In the field of security and peace, Bündnis 90/Die Grünen stand for a policy of non-military solution of conflicts. Instead of enlarging NATO, the OSCE process should be strengthened. German peace-keeping contingents should operate only under a clear international mandate and not be structured as military forces.
Bündnis 90/Die Grünen have about 48,600 members, less than 10% of whom are in former East Germany. Though our number are growing, the membership of the major opponents is much higher. An explicit campaign to win new Green members has been launched recently.
The party is organized on three levels which follow the country's structure. There is the national level, with its headquarters in Bonn (Berlin beginning in 1999). At the level of the Länder (regions), there are 16 regional sections which have a certain amount of autonomy, and then there is the local level. For all levels there are executive committees with 7-12 members. Usually two members are elected as the spokespersons. In most of the party's sections MPs are not allowed on the committees. There is an obligatory quota for woman in all bodies and on the lists of candidates for parliamentary elections. At least half of the available seats must be reserved for women. Exceptions are possible within certain restrictive rules.
An explicit campaign to win new Green members has been launched recently.
Since the 1994 elections, the party is represented in the European Parliament by 12 MEPs and in the national Parliament (Bundestag) by 48 MPs. Only 4 out of 16 regions do not have Green parliamentarians. In these four East German regions, Bündnis 90/Die Grünen did not make the 5% threshold. Overcoming the difference in performance between East and West is one of the major challenges in the near future. In 1998 and 1999 all of the East German regions will have elections. Bündnis 90/Die Grünen will have to show that they do not only succeed in West Germany.
Currently there are four coalitions with the SPD on regional level: Hessen since 1991, Sachsen-Anhalt since 1994, Nordrhein-Westfalen since 1995 and Schleswig-Holstein since 1996. After the elections this fall in Hamburg the Greens hope to install one more coalition there. All major cities and a large majority of the existing municipalities have Green councilors. In Nordrhein-Westfalen alone there are more than 100 cities and towns where Bündnis 90/Die Grünen are part of the local government.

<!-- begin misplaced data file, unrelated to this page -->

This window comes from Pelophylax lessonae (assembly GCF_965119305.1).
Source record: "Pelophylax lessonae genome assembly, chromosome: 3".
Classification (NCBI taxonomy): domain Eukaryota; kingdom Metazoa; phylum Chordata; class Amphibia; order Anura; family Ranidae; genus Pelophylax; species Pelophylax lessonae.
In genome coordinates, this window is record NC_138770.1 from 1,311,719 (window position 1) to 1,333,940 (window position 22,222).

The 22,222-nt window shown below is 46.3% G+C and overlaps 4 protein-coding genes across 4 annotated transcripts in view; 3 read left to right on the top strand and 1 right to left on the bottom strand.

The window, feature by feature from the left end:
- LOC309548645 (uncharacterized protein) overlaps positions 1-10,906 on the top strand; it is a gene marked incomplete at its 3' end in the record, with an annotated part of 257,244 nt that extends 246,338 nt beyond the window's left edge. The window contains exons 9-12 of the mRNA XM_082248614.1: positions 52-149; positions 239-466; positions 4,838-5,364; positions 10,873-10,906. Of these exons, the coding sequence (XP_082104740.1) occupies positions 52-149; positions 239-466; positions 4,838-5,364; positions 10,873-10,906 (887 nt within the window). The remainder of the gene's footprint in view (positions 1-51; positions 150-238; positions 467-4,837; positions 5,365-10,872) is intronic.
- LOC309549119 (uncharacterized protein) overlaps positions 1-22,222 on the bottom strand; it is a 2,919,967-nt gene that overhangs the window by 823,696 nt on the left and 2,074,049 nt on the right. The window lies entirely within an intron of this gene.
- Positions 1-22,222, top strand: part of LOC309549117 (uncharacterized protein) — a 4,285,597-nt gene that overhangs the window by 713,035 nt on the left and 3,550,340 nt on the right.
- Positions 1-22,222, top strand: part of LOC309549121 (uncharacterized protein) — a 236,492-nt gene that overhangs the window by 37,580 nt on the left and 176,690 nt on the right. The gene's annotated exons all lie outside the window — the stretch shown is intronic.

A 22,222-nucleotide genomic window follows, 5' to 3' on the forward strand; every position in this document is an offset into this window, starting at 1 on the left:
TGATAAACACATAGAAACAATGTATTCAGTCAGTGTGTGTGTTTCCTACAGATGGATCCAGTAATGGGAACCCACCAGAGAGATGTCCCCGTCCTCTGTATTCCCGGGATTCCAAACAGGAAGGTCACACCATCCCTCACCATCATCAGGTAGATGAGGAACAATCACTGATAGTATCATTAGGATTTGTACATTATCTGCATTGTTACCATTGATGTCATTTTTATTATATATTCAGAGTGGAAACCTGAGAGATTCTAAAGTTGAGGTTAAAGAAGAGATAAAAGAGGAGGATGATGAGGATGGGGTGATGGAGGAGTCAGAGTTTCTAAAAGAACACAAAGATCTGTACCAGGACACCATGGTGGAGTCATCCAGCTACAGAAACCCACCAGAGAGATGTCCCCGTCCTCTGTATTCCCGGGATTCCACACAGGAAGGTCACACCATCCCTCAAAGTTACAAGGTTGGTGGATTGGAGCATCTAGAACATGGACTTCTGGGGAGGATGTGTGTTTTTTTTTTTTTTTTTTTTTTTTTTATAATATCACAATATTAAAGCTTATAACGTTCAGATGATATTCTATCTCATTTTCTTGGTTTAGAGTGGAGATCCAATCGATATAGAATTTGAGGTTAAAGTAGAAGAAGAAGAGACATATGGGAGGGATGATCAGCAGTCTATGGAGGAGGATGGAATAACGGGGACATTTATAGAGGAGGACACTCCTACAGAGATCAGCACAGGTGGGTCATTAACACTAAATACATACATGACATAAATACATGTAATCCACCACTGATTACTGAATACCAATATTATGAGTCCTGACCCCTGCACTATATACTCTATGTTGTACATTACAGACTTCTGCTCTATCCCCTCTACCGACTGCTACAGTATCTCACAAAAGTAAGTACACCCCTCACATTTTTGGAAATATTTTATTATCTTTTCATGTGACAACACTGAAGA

The electorate of Bündnis 90/Die Grünen consists of various social groups. The best results are gained among people between the age of 25 and 40 and the percentage among women is higher than among men. Results are much higher in cities than in rural areas. The majority of Green voters have a higher education level.
The party has overcome the paralyzing internal fights of the 80's between different groups ("Fundis", "Realos" etc.). There are still different strategic and political approaches within the party, but the effort of recent years has been to discuss them in a productive way and to put the emphasis on common goals.
The role of the party within the political system in Germany has slightly changed. Today the challenge is to prove that Bündnis 90/Die Grünen has better concepts, be it in government or in opposition, and to find solid majorities within the society for its projects. The possibility of sustainable reforms depends on the performance of Bündnis 90/Die Grünen. The focus now is on the national elections in 1998. Chancellor Kohl and his government have continually lost support due to their inability to solve problems and their policy of cutting social benefits instead of making true reforms. Opinion polls at this time show a majority for the SPD and Greens on the national level, but the ruling party always has regained support in the months preceding the elections.